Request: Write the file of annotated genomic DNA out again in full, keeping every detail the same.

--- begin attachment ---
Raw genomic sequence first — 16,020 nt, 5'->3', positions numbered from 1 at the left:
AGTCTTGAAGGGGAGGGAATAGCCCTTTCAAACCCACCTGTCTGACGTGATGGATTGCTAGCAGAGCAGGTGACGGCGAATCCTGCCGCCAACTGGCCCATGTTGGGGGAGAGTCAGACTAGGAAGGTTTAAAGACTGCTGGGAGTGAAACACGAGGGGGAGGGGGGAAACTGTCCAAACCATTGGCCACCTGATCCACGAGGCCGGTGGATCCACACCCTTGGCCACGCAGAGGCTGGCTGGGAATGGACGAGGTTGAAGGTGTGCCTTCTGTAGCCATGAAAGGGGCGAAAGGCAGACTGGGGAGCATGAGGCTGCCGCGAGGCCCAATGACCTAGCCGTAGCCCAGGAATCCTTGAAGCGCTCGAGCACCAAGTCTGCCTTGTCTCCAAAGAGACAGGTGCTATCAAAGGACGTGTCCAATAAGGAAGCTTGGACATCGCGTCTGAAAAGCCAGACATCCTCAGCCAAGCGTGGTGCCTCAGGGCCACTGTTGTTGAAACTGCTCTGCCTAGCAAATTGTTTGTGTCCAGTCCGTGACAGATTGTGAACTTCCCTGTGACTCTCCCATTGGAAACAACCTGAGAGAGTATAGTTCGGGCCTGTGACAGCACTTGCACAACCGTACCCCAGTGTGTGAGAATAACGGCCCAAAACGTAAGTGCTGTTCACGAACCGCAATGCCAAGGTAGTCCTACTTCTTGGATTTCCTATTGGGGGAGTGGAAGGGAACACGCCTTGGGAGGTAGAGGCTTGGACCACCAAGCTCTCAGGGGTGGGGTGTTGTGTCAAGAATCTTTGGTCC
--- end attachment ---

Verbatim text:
Raw genomic sequence first — 16,020 nt, 5'->3', positions numbered from 1 at the left:
AGTCTTGAAGGGGAGGGAATAGCCCTTTCAAACCCACCTGTCTGACGTGATGGATTGCTAGCAGAGCAGGTGACGGCGAATCCTGCCGCCAACTGGCCCATGTTGGGGGAGAGTCAGACTAGGAAGGTTTAAAGACTGCTGGGAGTGAAACACGAGGGGGAGGGGGGAAACTGTCCAAACCATTGGCCACCTGATCCACGAGGCCGGTGGATCCACACCCTTGGCCACGCAGAGGCTGGCTGGGAATGGACGAGGTTGAAGGTGTGCCTTCTGTAGCCATGAAAGGGGCGAAAGGCAGACTGGGGAGCATGAGGCTGCCGCGAGGCCCAATGACCTAGCCGTAGCCCAGGAATCCTTGAAGCGCTCGAGCACCAAGTCTGCCTTGTCTCCAAAGAGACAGGTGCTATCAAAGGACGTGTCCAATAAGGAAGCTTGGACATCGCGTCTGAAAAGCCAGACATCCTCAGCCAAGCGTGGTGCCTCAGGGCCACTGTTGTTGAAACTGCTCTGCCTAGCAAATTGTTTGTGTCCAGTCCGTGACAGATTGTGAACTTCCCTGTGACTCTCCCATTGGAAACAACCTGAGAGAGTATAGTTCGGGCCTGTGACAGCACTTGCACAACCGTACCCCAGTGTGTGAGAATAACGGCCCAAAACGTAAGTGCTGTTCACGAACCGCAATGCCAAGGTAGTCCTACTTCTTGGATTTCCTATTGGGGGAGTGGAAGGGAACACGCCTTGGGAGGTAGAGGCTTGGACCACCAAGCTCTCAGGGGTGGGGTGTTGTGTCAAGAATCTTTGGTCC